Background and Objectives: The relationship between metabolic stress, inflammation, and cardiovascular disease is being studied steadily. The aim of this study was to evaluate the effect of palmitate (PA) and minimally modified low-density lipoprotein (mmLDL) on macrophages and to identify the associated pathways. Methods: J774 macrophages were incubated with PA or mmLDL and lipopolysaccharide (LPS). Secretion of inflammatory chemokines and the expression of corresponding genes were determined. The phosphorylation of extracellular signal-regulated kinase (ERK) mitogen-activated protein kinase was also assessed. RNA sequencing of macrophages was performed to identify the genes regulated by PA or mmLDL. Some of the genes regulated by the 2 agents were validated by knocking down the cells using small interfering RNA. Results: PA or mmLDL promoted the secretion of interleukin (IL)-6 and IL-1β in LPS-stimulated macrophages, and this was accompanied by higher phosphorylation of ERK. RNA sequencing revealed dozens of genes that were regulated in this process, such as Csf3 and Edn1, which were affected by PA and mmLDL, respectively. These agents also increased Nlrp3 expression. The effect of Csf3 or Edn1 silencing on inflammation was modest, whereas toll-like receptor (TLR) 4 inhibition reduced a large proportion of macrophage activation. Conclusions: We demonstrated that the proinflammatory milieu with high levels of PA or mmLDL promoted macrophage activation and the expression of associated genes such as Nlrp3, Csf3, and Edn1. Although the TLR4 pathway appeared to be most relevant, additional role of other genes in this process provided insights regarding the potential targets for intervention.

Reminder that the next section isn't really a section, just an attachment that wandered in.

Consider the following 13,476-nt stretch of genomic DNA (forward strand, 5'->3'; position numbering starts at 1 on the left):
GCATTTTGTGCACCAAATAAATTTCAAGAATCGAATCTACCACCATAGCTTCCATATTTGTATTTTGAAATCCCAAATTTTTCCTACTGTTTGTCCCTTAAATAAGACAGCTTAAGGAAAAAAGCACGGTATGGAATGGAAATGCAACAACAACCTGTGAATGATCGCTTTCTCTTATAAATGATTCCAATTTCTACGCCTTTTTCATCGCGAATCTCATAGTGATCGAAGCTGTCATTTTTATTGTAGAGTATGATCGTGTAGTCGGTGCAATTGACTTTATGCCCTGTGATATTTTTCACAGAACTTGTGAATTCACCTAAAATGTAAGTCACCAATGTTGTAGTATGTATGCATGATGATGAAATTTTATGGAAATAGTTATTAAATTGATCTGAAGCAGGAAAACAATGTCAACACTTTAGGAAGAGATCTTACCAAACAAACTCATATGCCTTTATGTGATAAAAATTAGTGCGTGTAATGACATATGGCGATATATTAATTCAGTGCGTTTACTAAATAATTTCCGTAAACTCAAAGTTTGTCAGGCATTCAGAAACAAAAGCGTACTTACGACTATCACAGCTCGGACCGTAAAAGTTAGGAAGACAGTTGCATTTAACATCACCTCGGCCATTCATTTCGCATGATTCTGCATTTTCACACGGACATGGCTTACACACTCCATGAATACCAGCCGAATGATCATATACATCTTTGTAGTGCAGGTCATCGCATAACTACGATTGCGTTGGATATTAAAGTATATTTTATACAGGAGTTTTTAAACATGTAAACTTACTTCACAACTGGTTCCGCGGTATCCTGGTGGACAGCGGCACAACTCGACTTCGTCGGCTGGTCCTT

Bibliographical noteFunding Information:
This study was supported by the National Research Foundation of Korea, funded by the Korean government (No. 20181D1A1B07043855 and 2019R1F1A1057952).
© 2021. The Korean Society of Cardiology.
All Science Journal Classification (ASJC) codes
- Internal Medicine
- Cardiology and Cardiovascular Medicine